Matt & Dave, If you are using Creative Suite, they can be accessed via the glyph palette in Illustrator and InDesign. In Photoshop, from the character panel options, choose OpenType > Ornaments. Doing so will turn A-Z, a-z, 0-9 into dingbats.

May 30, 2013 | Unregistered CommenterDelve Withrington

Hi Everyone,

Great News! To address the difficulty some folks are experiencing getting easy access to the dingbats, I have made a standalone Dingbats font that is now included with the desktop Sketchnote (family) and Square (single) font packages. This was already the case for the webfonts package, because of the current lack of OT feature support in most browsers. I also updated the accompanying type specimen PDF to include a handy key chart for accessing the dingbat glyphs.

If you have already purchased the destktop font Sketchnote (family) or Square (single) package look for an email from me with the new Dingbat font attached. Get in touch with me if for some reason you do not receive it.

Thanks,
Delve

June 1, 2013 | Unregistered CommenterDelve Withrington

Very beautiful, and thank you for adding "international characters". One small nit: In the "Æ" letter the A and E are supposed to share the middle "stem" (not sure what the parlance is), as you did in Sketchnote Text.

In Sketchnote Square however they are almost just like two separate letters a little too close together.

Hope you enjoyed my nitpicking. :-)

June 4, 2013 | Unregistered CommenterAsk Bjørn Hansen

Thanks for the kind words and nitpick! I will talk to Delve about tweaking that Æ glyph. :-)

June 4, 2013 | Registered CommenterMike Rohde

Great! I now need a monospaced version so that I can code with it!

June 5, 2013 | Unregistered CommenterVictor

I've been kicking that idea around! Lots of work, but maybe!

June 5, 2013 | Registered CommenterMike Rohde

@DaveG I was under the impression that Mellel can also access the advanced features of OpenType fonts, in the same way as InDesign. Can anyone confirm whether that is the case?
http://redlers.com/

June 6, 2013 | Unregistered CommenterRick

Dear Mike, Delve:
I'm very excited about the availabilty of your font and the benefits they offer.

If I purchase a set for myself, do I have to purchase a second set for a designer or freelancer I'm working with?

Likewise, the Webfonts versions.

I'm looking forward to URL links to websites featuring your fonts.

Roger

June 15, 2013 | Unregistered CommenterRoger C. Parker

Roger,

Your questions just came to my attention.

The base license is for up to five users, so yourself and four colleagues are covered. To add more folks later, get in touch with me for an upgrade—an additional license would not be necessary.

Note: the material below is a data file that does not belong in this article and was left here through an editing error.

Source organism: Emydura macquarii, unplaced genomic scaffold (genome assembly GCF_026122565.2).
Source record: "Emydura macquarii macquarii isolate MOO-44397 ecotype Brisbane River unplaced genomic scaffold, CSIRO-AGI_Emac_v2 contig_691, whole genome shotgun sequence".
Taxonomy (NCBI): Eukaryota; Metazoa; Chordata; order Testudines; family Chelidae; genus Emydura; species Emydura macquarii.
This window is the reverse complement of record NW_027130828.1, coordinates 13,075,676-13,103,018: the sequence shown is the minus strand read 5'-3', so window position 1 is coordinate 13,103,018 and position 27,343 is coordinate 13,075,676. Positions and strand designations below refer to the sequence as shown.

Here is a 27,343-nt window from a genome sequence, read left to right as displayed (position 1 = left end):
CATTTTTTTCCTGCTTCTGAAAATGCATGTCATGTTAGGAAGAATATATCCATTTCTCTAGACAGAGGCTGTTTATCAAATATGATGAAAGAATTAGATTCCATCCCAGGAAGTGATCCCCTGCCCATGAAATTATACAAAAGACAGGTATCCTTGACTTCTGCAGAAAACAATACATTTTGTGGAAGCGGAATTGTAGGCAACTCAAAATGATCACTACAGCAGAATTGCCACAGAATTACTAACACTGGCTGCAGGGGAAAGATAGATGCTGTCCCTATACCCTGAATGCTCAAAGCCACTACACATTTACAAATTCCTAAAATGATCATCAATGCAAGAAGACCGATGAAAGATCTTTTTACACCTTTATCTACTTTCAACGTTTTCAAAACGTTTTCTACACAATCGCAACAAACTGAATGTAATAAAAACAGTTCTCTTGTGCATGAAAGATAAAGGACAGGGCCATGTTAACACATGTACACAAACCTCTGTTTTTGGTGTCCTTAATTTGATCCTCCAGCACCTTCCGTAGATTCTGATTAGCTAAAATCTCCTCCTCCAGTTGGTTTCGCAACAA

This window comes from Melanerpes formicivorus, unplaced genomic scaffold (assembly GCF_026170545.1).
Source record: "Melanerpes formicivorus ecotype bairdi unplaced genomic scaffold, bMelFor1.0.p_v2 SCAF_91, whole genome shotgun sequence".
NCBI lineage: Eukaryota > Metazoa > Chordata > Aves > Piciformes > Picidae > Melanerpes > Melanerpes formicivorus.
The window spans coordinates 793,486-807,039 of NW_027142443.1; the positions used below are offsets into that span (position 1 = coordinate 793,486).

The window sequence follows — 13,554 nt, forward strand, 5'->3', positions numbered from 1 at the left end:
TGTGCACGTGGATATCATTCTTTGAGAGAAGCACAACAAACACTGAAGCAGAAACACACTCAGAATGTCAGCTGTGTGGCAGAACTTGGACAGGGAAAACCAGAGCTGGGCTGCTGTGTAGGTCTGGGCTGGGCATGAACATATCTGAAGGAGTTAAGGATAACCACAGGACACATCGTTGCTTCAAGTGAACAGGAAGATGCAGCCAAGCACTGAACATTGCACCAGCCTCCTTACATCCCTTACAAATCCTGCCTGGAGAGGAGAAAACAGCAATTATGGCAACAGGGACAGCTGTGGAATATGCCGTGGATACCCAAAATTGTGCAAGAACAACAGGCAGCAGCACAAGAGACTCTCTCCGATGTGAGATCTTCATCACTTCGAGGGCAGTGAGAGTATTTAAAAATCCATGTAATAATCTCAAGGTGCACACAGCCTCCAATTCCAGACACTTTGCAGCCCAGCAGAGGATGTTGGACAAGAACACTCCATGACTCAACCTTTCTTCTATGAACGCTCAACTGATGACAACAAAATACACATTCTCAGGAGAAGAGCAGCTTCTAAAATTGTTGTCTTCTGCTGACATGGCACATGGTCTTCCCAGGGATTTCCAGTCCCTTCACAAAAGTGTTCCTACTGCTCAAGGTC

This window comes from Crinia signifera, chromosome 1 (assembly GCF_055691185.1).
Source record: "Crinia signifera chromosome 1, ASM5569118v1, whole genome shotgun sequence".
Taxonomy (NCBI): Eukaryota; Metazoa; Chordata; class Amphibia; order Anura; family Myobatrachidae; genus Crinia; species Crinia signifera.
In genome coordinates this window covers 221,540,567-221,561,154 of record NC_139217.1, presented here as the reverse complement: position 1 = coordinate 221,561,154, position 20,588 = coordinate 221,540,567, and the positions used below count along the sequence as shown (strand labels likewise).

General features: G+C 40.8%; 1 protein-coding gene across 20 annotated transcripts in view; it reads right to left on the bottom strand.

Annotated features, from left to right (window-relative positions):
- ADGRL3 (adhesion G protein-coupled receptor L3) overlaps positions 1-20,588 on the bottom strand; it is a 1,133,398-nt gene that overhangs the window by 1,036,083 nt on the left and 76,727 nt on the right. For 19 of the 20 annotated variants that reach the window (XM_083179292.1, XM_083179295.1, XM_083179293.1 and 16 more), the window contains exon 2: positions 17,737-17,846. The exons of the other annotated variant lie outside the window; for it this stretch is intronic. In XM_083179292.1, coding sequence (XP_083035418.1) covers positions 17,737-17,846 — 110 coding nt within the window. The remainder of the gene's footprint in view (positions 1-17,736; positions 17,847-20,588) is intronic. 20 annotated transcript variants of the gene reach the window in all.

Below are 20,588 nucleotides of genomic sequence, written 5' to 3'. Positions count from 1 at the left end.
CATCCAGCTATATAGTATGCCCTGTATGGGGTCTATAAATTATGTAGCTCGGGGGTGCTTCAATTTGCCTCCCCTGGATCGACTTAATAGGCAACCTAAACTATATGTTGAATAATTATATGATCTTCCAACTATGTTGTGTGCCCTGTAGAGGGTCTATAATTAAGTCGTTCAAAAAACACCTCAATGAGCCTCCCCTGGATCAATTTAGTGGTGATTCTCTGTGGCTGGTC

The webfonts are a different animal. They are for use on a web server and are not installable as desktop fonts. That said, as a matter of common practice, web devs can have the webfonts in a local directory, referenced by their CSS files as the site is built/maintained. Usage is measured by averaged site pageviews per month, up to 500k for the base license.

Hopefully that helps to clarify things.

I too am looking forward to seeing all the fantastic things folks are making with Mike's Sketchnote Typeface!

Regards,
Delve

June 20, 2013 | Unregistered CommenterDelve Withrington

Ask,

Just saw your comment regarding the AE. Thank you for the good feedback. I agree, it is an unconventional join for that ligature, which may trip up readers. Mike and I will look into revising it for a future update to the font.

Thanks,
Delve

June 20, 2013 | Unregistered CommenterDelve Withrington

@Rick @DaveG

I can confirm that Mellel (3.1.3) has support for OpenType features. However, the Contextual Alternates must be activated from the Character palette > Attributes (near bottom). As best I can tell, the dingbats must be accessed via the standalone Sketchnote Dingbats font in Mellel.

Regards,
Delve

June 20, 2013 | Unregistered CommenterDelve Withrington

Hi Guys, first up thank you so much for this wonderful font. It was exactly what I was looking for. The only problem I'm having is I don't know how to access the wingding part of the font. I'm using it via Typekit on my site at www.australianmusicdatabase.com

How do I use the wingdings?

Thanks again, Mark

June 23, 2013 | Unregistered CommenterMark Gibson

Hi Mark,

Unfortunately, Typekit does not currently offer webfont versions of dingbats, wingdings, etc. at all. Get in touch with me: delvefonts (at) gmail if you are open to self-hosting the sketchnote dingbats webfont.

Regards,
Delve Withrington

June 23, 2013 | Unregistered CommenterDelve Withrington

The Sketchnote Typeface is now available at MyFonts.com!

http://www.myfonts.com/fonts/delve/sketchnote-typeface/

June 29, 2013 | Registered CommenterMike Rohde